Building Back Better: Circularity and BREEAM
In its work to provide resources for the construction sector, BREEAM has created the online briefing hub, ‘Building Back Better with BREEAM: Supporting the green recovery’. The hub gathers a collection of briefing papers that reflect BREEAM’s position on important issues.
In the area of sustainability and the circular economy (CE), BREEAM recommends resource circularity requirements on energy, water, materials, waste, reuse and recycling as they relate to construction and real estate. Each BREEAM assessment scheme will build upon this position, as outlined in this interactive website, Circularity and BREEAM.
 Defining a circular economy
The concept of the CE goes beyond the three Rs - reduce, reuse and recycle - and aims to maximise total material resource efficiency. CE is a concept in which everything is engineered to be constantly reused or recycled and is in direct contrast to the linear ‘take-make-waste’ concept associated with the disposable economy mindset.
Although the linear economy is associated with job creation based on the continuing demand for new products fabricated from virgin materials, it is also associated with waste creation. In contrast, CE requires rethinking of design, manufacturing, selling, reusing, recycling and consumer ownership to keep resources in use for as long as possible and extract maximum value while producing minimal pollution.
 CE and sustainability
CE in construction and real estate is primarily associated with environmental sustainability. Some circularity initiatives define a scope ranging from operational carbon emissions and local economy to occupant health and local biodiversity. However, it can be difficult to determine the distinctions between circularity and sustainability.
Within BREEAM, CE relates most closely to resource use and supply chains through practical solutions and holistic performance assessment. Practical solutions that incorporate circularity principles are tangible, specific measures that projects can take to improve circularity and improve asset performance (documented through processes such as life cycle assessment, energy and water modelling).
Examples of ‘more with less’ practical solutions include:
- Reuse of resources.
- Efficiency of resource consumption.
- Use of abundant and renewable resources.
- Adoption of durable design
Examples of enabled reuse include:
- Designing for simple disassembly, reuse and recycling.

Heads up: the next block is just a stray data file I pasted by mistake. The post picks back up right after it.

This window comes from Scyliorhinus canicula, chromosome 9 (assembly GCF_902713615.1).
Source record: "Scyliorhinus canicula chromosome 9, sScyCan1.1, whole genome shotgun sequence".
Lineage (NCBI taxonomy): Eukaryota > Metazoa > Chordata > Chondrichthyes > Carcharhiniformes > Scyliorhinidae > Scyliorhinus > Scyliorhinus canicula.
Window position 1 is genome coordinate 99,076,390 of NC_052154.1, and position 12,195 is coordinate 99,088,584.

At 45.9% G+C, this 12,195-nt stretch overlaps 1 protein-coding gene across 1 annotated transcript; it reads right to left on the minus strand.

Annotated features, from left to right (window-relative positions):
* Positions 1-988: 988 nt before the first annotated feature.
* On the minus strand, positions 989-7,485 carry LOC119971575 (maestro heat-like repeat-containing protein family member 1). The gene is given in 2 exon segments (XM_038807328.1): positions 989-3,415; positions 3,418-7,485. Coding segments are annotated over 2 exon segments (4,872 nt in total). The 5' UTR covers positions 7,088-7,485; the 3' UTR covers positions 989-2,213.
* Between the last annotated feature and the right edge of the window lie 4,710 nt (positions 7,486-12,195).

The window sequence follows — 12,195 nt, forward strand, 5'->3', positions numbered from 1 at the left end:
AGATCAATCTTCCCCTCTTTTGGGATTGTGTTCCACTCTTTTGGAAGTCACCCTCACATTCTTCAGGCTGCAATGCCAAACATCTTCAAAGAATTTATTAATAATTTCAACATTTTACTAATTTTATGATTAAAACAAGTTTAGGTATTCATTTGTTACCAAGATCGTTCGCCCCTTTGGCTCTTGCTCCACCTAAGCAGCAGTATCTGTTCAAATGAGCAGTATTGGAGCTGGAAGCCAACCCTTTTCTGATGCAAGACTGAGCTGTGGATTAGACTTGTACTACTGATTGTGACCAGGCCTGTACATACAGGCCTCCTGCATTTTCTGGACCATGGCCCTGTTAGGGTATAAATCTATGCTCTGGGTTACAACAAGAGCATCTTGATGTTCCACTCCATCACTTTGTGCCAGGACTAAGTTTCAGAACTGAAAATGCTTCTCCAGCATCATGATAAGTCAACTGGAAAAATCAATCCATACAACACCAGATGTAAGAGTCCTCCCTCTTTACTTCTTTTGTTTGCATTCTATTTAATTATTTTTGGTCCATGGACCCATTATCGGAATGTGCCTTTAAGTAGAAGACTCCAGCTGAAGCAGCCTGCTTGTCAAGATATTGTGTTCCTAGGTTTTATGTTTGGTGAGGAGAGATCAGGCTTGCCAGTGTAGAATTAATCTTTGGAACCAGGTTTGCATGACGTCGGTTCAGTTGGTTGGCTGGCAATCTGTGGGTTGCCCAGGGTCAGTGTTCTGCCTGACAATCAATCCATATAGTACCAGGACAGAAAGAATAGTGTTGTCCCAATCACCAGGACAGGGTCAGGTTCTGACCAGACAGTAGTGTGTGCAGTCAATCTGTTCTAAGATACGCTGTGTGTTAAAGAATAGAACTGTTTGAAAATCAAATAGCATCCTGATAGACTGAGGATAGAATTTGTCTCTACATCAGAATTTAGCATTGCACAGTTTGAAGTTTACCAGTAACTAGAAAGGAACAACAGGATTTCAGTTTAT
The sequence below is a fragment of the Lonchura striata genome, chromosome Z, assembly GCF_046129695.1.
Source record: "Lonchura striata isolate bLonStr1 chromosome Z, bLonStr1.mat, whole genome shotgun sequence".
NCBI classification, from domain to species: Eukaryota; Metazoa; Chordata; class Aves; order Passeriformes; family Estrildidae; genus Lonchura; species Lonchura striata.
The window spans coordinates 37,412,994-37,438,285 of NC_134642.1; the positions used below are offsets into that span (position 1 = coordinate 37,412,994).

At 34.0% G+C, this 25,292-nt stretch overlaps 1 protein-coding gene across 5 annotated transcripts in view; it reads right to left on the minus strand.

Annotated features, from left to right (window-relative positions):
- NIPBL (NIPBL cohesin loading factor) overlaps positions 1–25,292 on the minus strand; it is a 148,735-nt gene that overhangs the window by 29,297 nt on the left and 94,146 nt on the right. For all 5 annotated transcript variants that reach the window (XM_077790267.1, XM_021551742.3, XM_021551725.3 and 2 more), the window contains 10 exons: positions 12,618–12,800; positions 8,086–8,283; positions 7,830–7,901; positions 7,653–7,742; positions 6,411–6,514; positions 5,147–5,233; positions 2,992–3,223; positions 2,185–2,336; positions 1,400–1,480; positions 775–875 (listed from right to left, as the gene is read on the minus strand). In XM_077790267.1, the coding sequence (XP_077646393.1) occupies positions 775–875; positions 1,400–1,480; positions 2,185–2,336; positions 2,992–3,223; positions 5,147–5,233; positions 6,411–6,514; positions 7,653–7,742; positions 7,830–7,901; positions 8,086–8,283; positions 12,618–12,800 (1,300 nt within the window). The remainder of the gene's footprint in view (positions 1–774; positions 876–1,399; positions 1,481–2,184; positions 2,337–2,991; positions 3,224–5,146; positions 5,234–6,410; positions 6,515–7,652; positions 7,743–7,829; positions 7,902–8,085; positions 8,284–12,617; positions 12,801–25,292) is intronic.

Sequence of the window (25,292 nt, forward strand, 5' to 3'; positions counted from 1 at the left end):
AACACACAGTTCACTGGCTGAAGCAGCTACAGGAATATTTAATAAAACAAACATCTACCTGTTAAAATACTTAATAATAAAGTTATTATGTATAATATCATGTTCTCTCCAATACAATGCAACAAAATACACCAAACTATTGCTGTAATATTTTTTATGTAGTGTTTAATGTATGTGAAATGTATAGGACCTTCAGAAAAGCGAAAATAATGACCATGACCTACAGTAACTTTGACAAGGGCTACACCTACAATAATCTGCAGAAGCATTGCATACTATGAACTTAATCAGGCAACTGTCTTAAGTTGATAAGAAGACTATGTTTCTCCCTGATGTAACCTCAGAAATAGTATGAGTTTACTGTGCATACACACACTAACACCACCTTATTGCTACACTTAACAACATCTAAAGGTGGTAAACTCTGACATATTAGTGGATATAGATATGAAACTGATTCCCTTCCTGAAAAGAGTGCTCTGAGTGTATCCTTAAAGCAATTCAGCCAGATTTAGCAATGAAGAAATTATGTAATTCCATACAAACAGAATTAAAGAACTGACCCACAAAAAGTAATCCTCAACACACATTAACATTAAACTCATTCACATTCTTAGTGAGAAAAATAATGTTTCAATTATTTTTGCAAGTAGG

- Materials banking.
- Materials/product passports.
- Adaptable design.
Another practical solution within CE relates to behaviours around procurement. Adopting responsible and ethical sourcing practices may involve a degree of uncertainty, but there are some responsible/ethical sourcing certification schemes designed to reduce unknown supply chain factors.
 Related articles on Designing Buildings Wiki
- BREEAM Life cycle cost and service life planning.
- BREEAM Responsible Sourcing of Materials.
- BREEAM: The Next Generation.
- Building Back Better: Health.
- Building Back Better: Net zero carbon and BREEAM.
- Building Back Better: Resilience.
- Building Back Better: Social impact.
- Circular economy.
- Cradle to cradle product registry system.
- Design for deconstruction.
- Green Guide to Specification
- Reduce, reuse, recycle.
- Whole life costs.
About the wiki
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 Who is this wiki for?
The articles contain information on implementing circular economy approaches in construction that could be relevant to:
- Construction contractors
- Developers, owners, investors
- Manufacturers and supplier
- Universities and research
- Urban planners
 About CIRCuIT
The Circular Economy wiki is supported by the Circular Construction in Regenerative Cities (CIRCuIT) project, which is funded by the European Union's Horizon 2020 research and innovation programme. CIRCuIT is a collaborative project involving 31 ambitious partners across the entire built environment chain in Copenhagen, Hamburg, Helsinki Region and Greater London. Through a series of demonstrations, case studies, events and dissemination activities, the project will showcase how circular construction practices can be scaled and replicated across Europe to enable sustainable building in cities and the transition to a circular economy on a wider scale.